• Everything Is Trying to Kill You A sentient demonic table?! (Block 6-3)
  • Inconsistent Translation: The exact placement of Super Castlevania IV in the Castlevania canon (whether it's a retelling of the original or a sequel to Simon's Quest) has been under much speculation for years among English-speaking fans due to the inconsistent translation that was given to the opening intro. On one hand, the intro clearly states that the last time the Belmonts fought Dracula was over a century ago. On the other hand, it also says that Simon must "once again" fight Dracula, implying that Simon fought him before. This dilemma has since been clarified by official websites and sources, clearly establishing Castlevania IV as a remake.
  • Golem: Koranot, a man of stone who starts out as a giant but shrinks to human size the more you damage him.
  • Jump Physics: Finally, a Belmont that can control his jump in mid-air!
  • Kaizo Trap: Behold, Dracula's ultimate attack... Death animation that can cause you to run out of time!
  • Musical Nod: The final stages of the game have the famous themes "Vampire Killer", "Bloody Tears", and "Beginning" as their background music.
  • Near Victory Fanfare: Once you get Dracula below half his health, Simon Belmont's theme replaces Dracula's on the soundtrack.
  • Nerf: The Holy Water, infamous in Castlevania I and III for its high-damage and stun properties, does less damage and no stunning in this particular game.
  • Nintendo Hard: If you know what you're doing, the first five levels are a cake-walk. But once you enter the Castle proper, it truly becomes Castlevania.
  • One to Million to One:
    • Akmodan II, who teleports as a stream of loose bandages.
    • The Golden Bat, a boss who's made entirerly of gold coins and jewels.
  • Punny Name: The names of the dancing ghosts boss in stage 6 are Paula Abghoul and Fred Ascare.
  • Rise to the Challenge:
    • Oh God. In block B-2, upon entering the uppermost spire, of Dracula's castle, you'll see a spiked cog at the bottom of the screen. You have a 5 second headstart to put as much distance between you and it, before it comes after you. If you stop for anything, such as items or to fight enemies, and God forbid you miss a jump, you'll get run over and die instantly.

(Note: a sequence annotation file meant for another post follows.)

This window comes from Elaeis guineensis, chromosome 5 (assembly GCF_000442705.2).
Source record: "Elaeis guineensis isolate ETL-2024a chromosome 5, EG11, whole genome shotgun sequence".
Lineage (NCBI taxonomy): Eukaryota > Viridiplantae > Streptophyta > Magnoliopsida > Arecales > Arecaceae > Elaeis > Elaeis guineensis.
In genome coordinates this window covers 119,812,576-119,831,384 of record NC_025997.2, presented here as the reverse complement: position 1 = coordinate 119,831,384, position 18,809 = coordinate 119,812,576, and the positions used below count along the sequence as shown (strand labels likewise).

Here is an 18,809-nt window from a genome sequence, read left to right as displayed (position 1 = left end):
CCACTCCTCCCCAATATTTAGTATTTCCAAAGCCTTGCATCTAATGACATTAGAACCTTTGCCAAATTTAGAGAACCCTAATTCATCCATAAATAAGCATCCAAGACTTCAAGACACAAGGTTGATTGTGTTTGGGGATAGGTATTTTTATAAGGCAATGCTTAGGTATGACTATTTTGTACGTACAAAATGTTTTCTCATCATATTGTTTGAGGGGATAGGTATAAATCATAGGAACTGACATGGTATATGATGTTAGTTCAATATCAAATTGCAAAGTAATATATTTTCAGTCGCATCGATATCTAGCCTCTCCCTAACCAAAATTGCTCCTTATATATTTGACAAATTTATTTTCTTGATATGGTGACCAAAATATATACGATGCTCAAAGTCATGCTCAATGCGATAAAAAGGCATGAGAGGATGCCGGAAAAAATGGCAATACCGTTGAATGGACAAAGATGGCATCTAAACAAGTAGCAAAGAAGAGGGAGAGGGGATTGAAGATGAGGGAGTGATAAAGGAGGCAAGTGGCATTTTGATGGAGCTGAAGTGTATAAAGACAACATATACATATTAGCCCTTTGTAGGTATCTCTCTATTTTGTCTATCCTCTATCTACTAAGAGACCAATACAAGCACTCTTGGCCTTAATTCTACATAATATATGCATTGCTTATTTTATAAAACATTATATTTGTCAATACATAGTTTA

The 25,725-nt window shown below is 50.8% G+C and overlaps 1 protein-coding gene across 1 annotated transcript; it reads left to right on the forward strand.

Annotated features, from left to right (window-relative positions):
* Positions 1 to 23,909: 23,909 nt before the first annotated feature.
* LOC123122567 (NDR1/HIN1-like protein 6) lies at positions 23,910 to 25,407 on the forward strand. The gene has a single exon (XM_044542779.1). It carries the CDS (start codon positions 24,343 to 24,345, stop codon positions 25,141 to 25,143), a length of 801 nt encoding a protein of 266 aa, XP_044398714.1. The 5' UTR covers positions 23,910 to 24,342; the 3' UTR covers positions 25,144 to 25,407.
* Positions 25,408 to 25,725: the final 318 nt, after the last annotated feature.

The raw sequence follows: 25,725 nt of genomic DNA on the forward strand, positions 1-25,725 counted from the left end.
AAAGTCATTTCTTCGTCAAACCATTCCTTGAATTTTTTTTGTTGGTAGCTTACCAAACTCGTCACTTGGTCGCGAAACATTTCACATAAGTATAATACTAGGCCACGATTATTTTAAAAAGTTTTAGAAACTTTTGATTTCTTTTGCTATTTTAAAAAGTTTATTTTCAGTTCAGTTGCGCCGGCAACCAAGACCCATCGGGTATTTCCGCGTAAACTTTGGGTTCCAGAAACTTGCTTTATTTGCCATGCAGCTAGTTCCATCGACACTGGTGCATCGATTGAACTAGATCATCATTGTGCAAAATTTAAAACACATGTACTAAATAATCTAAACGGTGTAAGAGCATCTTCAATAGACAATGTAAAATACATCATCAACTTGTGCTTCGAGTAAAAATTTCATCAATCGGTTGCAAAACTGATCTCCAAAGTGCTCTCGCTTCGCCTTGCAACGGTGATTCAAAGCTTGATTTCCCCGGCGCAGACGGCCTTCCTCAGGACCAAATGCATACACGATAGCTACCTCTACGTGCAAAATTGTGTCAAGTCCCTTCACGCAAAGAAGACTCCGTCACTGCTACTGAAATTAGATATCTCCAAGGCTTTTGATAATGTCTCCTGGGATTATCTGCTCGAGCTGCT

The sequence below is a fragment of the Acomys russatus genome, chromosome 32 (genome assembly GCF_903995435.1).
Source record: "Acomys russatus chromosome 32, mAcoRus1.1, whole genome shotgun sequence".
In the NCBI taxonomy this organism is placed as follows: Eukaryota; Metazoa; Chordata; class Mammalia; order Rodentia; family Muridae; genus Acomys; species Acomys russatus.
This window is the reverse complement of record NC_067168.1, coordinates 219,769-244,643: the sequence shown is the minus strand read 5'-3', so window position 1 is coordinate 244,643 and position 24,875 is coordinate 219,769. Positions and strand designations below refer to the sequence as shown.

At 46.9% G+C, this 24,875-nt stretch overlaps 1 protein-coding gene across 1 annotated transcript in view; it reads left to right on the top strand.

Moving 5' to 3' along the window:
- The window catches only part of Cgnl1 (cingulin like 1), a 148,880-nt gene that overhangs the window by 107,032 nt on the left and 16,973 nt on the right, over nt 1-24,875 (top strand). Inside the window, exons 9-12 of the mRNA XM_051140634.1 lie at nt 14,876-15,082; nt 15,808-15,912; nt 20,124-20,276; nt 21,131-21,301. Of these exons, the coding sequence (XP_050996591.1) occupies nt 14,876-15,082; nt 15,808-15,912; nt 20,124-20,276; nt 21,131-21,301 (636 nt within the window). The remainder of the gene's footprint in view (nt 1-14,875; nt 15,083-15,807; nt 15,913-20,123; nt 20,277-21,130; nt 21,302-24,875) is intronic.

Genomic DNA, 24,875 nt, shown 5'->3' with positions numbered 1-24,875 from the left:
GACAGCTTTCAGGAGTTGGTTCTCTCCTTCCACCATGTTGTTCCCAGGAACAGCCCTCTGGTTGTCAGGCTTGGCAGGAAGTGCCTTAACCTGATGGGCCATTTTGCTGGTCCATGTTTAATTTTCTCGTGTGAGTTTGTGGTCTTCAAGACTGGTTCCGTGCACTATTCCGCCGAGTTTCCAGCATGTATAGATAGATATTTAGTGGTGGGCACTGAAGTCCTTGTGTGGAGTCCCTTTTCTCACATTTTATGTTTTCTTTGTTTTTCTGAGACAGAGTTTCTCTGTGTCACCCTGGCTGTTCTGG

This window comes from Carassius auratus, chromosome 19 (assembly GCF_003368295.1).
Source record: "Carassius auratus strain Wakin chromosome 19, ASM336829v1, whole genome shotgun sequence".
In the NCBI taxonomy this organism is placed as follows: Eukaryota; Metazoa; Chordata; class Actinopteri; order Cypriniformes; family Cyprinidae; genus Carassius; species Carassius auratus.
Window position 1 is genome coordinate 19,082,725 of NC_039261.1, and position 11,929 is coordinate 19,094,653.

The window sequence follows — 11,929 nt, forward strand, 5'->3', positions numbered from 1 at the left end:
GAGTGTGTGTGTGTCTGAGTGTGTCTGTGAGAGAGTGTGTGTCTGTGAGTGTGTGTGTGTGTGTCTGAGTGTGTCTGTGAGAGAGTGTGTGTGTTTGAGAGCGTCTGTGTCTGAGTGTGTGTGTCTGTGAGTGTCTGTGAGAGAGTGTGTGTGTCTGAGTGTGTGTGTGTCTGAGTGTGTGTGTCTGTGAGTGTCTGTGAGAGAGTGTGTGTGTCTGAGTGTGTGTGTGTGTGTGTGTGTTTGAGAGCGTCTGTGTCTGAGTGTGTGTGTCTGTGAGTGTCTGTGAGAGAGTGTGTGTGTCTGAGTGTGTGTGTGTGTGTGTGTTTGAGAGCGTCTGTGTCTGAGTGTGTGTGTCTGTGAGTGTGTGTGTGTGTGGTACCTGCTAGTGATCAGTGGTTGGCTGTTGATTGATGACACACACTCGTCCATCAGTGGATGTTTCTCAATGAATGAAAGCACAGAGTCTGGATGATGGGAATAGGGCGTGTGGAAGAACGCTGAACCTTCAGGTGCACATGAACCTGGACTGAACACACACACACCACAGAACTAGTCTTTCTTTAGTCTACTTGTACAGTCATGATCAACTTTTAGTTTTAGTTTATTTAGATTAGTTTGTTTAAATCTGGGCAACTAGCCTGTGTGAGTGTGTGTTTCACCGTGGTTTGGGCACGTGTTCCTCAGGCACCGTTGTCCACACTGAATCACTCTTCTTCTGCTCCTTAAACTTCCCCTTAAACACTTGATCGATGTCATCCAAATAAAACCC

• You'd think the second half would be a breather, since it stops chasing you, right? WRONG. Now you have climb a winding staircase, which includes a series of jumps across diagonally moving platforms, over bottomles pits, oh, and there's spikes on the ceiling in case you jump or swing too high.... or at the wrong time. Have fun.
  • Scenery Porn: Compared to the previous games.
  • Sdrawkcab Name: A few of the bosses, including Koranot (Ton 'o' Rock) and Puwexil (Licks You Up).
  • Sequel Difficulty Drop: Noticeably easier than the NES games, but still challenging especially in the late game. The more flexible jump and the multi-directional whipping are the main factors in this difficulty drop.
  • Shout-Out:
    • In the American version's manual, the dancing ghosts are given the names of Paula Abghoul and Fred Askare, after, who else but professional dancers Paula Abdul and Fred Astaire.
    • If a certain trick is done right, Simon can moonwalk on staircases
  • Soundtrack Dissonance: Level 7: The Library. The level has such peaceful music which does NOT complement the library of death.
  • Super Title 64 Advance: It's neither the fourth game of a "Super" series nor the "Super" remake of Castlevania 4. It has "Super" in the title like many Super Nintendo titles as a nod to the console.
  • Tech Demo Game/Visual Effects of Awesome: Konami made excellent use of the barely-utilized Mode 7 graphics system. The rotating rooms, swinging chandeliers, and Technicolor Death of many bosses looked great. Of course, that was back in 1991.
  • Theme Music Power-Up: After you've finally drained Dracula's health bar enough for him to turn into his second form this piece of epicness begins to play it also happens to be the main character's theme song and first level's theme.
  • Turns Red: A handful of the bosses. Dracula in particular changes his attack pattern various times as his health is lowered, without ever turning into a giant monster.
  • Unique Enemy: A few, most notably the giant centipede in the library, which can be killed before it leaves the screen by whipping it in the head fast enough.
  • Video Game Cruelty Potential: A hidden room in Stage VI features the ghost of an old man and his dog with the dog running about the room. The dog will harm you if you run into it but it doesn't actively attack you. Whip it down and the old man will fall to his knees, mourning the loss of his friend before they both fade away.
  • Whip It Good: Brought to the pinnacle of video game perfection. Simon can whip in any of the eight directions and can control his whip when brandishing it about as realistically as you could in real life. He can even block, simply by holding the attack button.

Alternative Title(s): Castlevania 4